Norfolk’s Pipe Dreams: How Hemsby almost had an Eden Project-style biodome
PUBLISHED: 16:00 28 September 2018 | UPDATED: 11:33 29 September 2018
The Eden of the East at Hemsby seemed like a pie-in-the-sky idea but with Cornwall’s Eden Project looking to open a version in the seaside resort of Morecambe, Liz Coates wonders if it wasn’t so daft after all?
It would have made for quite a landmark..
Nine years ago Hemsby was destined to be the location for an ambitious multi-million pound plan to reinvent the former Pontins site, then only newly deserted.
The serious, albeit ambitious proposal, would have seen some 800 holidaymakers enjoying year-round warmth under a sub-tropical camping dome, and taking part in eco-themed activities like canoeing and rock-climbing in another.
In fact, had everything gone to plan, visitors would have been checking into carbon-neutral biospheres for some six years by now, leaving Tripadvisor reviews and tips to do with recycling, food waste and keeping chickens.
In Hemsby the idea was warmly received, some tagging it “brilliant” while acknowledging the bar had been set dizzyingly high.
The spectre of Pontins being still abandoned and a target for arsonists and vandals some ten years hence was a distant nightmare.
But a homes’ plan was on the horizon from the outset and heels were being bullishly dug in.
Keeping the site for tourism use and turning Hemsby into a holiday honeypot for all seasons, not just the summer, would have put the resort on the map.
And it’s still a conundrum that anyone has yet to successfully solve today, given the apparent lack of investor backing for anything other than houses.
The scheme, dubbed the Eden of the East was the brainchild of Norwich marketing guru Simon Middleton.
He had already picked up on the village’s Viking roots and was planning summer festivals with burning boats out to sea.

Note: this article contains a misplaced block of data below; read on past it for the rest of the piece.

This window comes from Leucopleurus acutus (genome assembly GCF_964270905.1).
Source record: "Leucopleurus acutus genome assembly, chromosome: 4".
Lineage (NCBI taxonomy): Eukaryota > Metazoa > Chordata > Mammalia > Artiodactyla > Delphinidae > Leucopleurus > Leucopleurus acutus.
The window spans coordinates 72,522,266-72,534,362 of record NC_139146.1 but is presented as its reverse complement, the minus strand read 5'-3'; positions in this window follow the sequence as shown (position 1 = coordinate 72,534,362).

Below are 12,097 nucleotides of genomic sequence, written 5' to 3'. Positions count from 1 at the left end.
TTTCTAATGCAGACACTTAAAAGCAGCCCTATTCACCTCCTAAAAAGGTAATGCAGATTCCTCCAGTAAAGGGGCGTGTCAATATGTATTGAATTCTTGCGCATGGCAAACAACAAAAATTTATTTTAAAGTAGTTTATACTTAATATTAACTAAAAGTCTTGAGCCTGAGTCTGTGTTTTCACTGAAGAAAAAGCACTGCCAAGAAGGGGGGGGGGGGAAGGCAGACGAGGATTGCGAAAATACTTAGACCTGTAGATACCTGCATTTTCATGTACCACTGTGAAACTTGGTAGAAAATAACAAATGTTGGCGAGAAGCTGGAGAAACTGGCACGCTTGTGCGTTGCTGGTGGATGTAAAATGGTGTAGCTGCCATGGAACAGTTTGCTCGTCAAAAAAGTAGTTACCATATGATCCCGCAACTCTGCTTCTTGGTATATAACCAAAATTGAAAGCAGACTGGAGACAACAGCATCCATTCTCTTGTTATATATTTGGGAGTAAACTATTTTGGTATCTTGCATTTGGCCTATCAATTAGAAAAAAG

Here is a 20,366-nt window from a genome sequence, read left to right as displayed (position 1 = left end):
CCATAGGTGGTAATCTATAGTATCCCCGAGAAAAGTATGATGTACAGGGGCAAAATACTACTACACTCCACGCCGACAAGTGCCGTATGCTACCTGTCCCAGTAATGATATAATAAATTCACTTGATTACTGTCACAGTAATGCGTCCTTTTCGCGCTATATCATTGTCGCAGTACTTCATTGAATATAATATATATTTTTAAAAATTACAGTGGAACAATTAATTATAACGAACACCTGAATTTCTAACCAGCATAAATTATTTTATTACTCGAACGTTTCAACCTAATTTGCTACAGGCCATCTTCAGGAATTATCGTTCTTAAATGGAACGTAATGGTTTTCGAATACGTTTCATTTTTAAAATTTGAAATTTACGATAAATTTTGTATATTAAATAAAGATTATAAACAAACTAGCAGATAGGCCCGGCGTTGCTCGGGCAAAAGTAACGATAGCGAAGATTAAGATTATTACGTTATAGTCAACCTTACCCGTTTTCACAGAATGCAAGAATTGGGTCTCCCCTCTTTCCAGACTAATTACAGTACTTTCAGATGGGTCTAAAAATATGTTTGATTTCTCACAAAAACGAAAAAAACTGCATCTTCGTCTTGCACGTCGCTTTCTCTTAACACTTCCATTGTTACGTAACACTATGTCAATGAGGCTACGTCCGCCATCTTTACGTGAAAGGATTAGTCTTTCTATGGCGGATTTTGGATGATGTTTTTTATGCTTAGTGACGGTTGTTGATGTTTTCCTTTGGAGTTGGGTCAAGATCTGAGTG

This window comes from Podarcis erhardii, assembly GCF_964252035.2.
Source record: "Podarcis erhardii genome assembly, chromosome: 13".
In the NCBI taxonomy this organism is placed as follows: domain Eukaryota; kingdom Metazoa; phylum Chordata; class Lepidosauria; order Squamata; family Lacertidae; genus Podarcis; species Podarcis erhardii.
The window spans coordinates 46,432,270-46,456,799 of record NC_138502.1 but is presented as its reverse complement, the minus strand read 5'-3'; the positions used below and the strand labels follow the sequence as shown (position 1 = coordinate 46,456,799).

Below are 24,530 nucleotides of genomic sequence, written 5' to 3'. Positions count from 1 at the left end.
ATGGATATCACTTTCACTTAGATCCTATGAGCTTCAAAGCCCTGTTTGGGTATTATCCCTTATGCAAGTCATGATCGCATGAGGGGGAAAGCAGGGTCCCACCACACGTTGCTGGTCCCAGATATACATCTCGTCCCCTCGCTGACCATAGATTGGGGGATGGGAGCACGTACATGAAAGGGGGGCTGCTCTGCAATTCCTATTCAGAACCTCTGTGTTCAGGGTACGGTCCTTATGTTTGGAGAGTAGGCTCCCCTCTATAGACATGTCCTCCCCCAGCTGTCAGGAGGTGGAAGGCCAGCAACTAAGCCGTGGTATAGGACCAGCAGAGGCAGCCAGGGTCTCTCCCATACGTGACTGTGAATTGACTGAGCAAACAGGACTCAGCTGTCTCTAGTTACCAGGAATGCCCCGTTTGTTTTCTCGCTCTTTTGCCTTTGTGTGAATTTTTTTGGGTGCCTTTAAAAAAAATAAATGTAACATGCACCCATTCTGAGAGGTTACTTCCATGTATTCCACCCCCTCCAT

Mr Middleton, who had taken his eco-tourism proposal to entrepreneurs, including Duncan Bannatyne, of Dragons’ Den fame, said at the time: “I know through my involvement with the Broads Authority that sustainable tourism is not only good for the planet, it is also the way forward for tourism.
“The site currently looks tired and sad and I know its owners (Northern Trust) have several other sites left undeveloped for years and that would be a tragedy for Hemsby.
“My job is to be a catalyst. This scheme is just a starting point and the aim is to get people talking about it and thinking about it.”
While a public exhibition showcased plans to turn the land into a housing development, Mr Middleton insisted it should remain as a prime tourism site.
“There have been domes before of course, most notably at the wonderful Eden Project in Cornwall.
“But the difference with Hemsby is that the major dome would be in effect a very high quality all-year campsite, always warm, always dry, and very ecofriendly,” said Mr Middleton.
The landscaped camping dome would have accommodated about 200 campers, while there would be room for a further 600
visitors to stay in environmentally designed lodges.
A second dome would have provided a dramatic environment for recreation and eco-themed activities.
The remainder of the site would offer a mix of outdoors activities such as canoeing, rockclimbing, adventure play for children, and a large area devoted to learning skills related to sustainable living – from
eco-friendly building techniques, to raising chickens, growing foods, understanding solar power, and art using
“This project would provide a fantastic base for a superb Norfolk holiday with a real difference,” said Mr Middleton.
“Hemsby itself has a magnificent sandy beach combined with a terrific characterful traditional resort. And
the village is wonderfully close to everything The Broads national park and the rest of the county has to offer
But was it all pie-in-the-sky?
The idea never really quite went away and last month it was revealed The Eden Project plans to open a version of its Cornish tourist attraction in the Lancashire seaside resort of Morecambe.
It is understood the Morecambe project would cost about £100m to launch, half of which would be government funding, with the remainder provided by private investors and philanthropists.
Maybe the Eden of the East was simply ahead of its time.